The latter part of Revelation 6:13 is particularly significant, indicating that the efforts to destroy the present order by revolution were premature. The stars fell as "untimely figs," before the figs are ripe. Ultimately all great ones, not only religious but all that are lifted up or exalted, will be brought low (Isa. 2:12). These religious stars fall ahead of time.

The Diaglott translates the 14th verse: "The heaven was separated from its place." It was too early for the heaven to "depart," as given in the common version. Later "Heaven and earth will pass away" (Matthew 24:35). "Every mountain and island were moved out of their places." Later, when Revelation 16:20 is fulfilled, they will not even be found. The French Revolution shook the strong rulership of the European nations to their foundations (Volume III, page 67). The religious elements were shaken from their places. Political, financial and other elements were not so sure that they needed cooperation of the religious element when they saw Napoleon humiliate the Pope. "The heaven was separated from its place, being rolled up as a scroll" (Diaglott). The two ends there began to roll together so that eventually they will be folden together as thorns, preparatory to burning as stubble, fully dry (Nahum 1:10).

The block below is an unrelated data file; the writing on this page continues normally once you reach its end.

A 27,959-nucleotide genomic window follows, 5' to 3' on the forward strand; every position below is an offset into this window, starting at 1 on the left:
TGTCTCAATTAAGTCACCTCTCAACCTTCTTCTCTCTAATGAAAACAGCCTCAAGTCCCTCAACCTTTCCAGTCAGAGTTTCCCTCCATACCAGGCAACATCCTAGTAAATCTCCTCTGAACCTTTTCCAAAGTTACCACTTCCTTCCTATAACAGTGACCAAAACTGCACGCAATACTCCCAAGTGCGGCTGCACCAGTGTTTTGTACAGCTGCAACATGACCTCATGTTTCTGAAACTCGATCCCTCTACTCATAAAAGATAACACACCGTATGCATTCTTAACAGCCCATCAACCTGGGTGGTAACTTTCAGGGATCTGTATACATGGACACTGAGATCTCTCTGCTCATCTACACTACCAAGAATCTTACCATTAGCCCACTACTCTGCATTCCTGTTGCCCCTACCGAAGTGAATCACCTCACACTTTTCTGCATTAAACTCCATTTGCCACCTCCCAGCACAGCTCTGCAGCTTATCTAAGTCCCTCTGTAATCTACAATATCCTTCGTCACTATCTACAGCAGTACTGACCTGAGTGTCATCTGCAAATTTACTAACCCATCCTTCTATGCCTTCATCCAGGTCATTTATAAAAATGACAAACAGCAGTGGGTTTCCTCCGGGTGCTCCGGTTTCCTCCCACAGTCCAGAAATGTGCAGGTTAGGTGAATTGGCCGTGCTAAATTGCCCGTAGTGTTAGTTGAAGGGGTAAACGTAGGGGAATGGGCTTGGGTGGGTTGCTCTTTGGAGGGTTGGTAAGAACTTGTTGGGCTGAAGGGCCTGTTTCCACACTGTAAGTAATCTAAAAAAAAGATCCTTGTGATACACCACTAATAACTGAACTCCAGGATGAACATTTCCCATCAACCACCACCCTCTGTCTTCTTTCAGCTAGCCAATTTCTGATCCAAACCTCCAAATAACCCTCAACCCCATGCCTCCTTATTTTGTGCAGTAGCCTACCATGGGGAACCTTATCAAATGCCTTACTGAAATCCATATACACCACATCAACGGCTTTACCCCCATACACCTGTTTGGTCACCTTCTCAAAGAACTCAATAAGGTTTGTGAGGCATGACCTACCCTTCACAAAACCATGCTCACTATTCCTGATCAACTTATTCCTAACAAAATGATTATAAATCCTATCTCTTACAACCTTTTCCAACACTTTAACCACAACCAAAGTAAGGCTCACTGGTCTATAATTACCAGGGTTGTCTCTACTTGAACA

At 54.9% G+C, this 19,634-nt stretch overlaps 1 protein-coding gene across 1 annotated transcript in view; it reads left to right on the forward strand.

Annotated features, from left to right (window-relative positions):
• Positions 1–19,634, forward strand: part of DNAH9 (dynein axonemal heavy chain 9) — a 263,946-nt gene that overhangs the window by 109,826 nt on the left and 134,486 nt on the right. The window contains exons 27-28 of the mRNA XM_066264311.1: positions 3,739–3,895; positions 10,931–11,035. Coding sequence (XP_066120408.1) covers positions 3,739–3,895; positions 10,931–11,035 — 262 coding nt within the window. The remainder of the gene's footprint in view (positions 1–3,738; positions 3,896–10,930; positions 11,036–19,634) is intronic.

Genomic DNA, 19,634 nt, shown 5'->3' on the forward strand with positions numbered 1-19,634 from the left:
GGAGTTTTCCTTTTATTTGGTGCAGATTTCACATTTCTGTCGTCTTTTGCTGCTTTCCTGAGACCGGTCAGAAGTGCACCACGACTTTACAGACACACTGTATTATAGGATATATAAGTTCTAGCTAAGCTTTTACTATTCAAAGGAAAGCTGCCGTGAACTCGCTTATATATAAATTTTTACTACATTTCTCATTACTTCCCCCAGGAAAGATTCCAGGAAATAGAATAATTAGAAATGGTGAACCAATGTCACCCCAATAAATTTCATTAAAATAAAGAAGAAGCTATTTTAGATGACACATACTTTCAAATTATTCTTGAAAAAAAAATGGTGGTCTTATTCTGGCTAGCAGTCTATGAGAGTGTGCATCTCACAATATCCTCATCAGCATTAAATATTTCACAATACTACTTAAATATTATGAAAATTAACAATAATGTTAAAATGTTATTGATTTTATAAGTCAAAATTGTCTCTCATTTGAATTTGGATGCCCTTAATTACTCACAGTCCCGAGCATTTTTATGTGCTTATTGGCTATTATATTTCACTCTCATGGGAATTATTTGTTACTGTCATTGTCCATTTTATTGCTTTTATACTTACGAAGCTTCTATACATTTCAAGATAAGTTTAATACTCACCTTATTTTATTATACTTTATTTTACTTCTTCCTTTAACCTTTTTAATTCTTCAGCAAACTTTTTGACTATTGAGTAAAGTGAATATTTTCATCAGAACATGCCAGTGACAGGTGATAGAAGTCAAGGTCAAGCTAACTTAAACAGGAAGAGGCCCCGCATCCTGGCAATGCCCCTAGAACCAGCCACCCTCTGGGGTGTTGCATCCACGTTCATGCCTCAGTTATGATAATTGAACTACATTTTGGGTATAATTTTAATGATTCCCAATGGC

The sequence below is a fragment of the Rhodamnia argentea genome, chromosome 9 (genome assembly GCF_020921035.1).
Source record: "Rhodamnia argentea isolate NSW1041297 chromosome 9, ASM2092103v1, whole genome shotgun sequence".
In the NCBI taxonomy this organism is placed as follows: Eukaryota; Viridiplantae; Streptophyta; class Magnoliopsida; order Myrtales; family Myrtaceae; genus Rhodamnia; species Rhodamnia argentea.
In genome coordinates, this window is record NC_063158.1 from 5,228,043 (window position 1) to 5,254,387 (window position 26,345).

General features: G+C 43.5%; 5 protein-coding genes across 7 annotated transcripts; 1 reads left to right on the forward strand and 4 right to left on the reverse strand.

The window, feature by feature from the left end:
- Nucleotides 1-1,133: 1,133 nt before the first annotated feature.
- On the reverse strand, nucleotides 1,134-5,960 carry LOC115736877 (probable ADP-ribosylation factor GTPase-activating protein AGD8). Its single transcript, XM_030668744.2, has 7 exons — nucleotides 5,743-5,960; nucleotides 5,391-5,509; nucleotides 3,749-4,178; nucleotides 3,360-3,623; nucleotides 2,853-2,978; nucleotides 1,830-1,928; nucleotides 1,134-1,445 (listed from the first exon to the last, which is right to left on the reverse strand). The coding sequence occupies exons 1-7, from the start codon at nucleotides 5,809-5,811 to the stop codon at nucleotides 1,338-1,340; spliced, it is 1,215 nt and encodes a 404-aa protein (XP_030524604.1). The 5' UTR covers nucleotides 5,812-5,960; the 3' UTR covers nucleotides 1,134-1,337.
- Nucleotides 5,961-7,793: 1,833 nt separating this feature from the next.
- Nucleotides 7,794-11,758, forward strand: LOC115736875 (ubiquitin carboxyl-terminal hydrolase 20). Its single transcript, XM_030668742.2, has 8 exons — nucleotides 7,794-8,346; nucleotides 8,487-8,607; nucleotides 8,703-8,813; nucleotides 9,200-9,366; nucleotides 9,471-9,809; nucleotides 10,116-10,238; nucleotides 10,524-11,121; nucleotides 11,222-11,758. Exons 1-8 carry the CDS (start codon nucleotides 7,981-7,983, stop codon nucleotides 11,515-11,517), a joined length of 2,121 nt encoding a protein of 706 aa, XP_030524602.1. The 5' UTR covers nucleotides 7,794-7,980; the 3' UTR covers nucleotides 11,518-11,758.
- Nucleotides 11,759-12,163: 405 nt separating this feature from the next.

The fifteenth, sixteenth and seventeenth verses show the great fear that came into the hearts of the civil and ecclesiastical leaders because of the "earthquake." The French Revolution showed clearly what can happen when the common people rise up. The rulers and leaders, being comparatively few in number, can do almost nothing. They hide in "dens," "rocks," etc. - earthly organizations of one kind or another. The nineteenth and twentieth centuries have been notable for the number of clubs, trade and political societies. These conditions carry over and are true even today. We see the tendency in "blocs" of Congress, etc.

It is worthy of note that it is not God who says "The great day of his wrath is come," but those who hide in the dens, etc. God's wrath actually comes later; but men have been taught for centuries that the day of judgment is doomsday. They instinctively realize that much they have done is wrong, and therefore fear the day of reckoning which they have been taught to expect.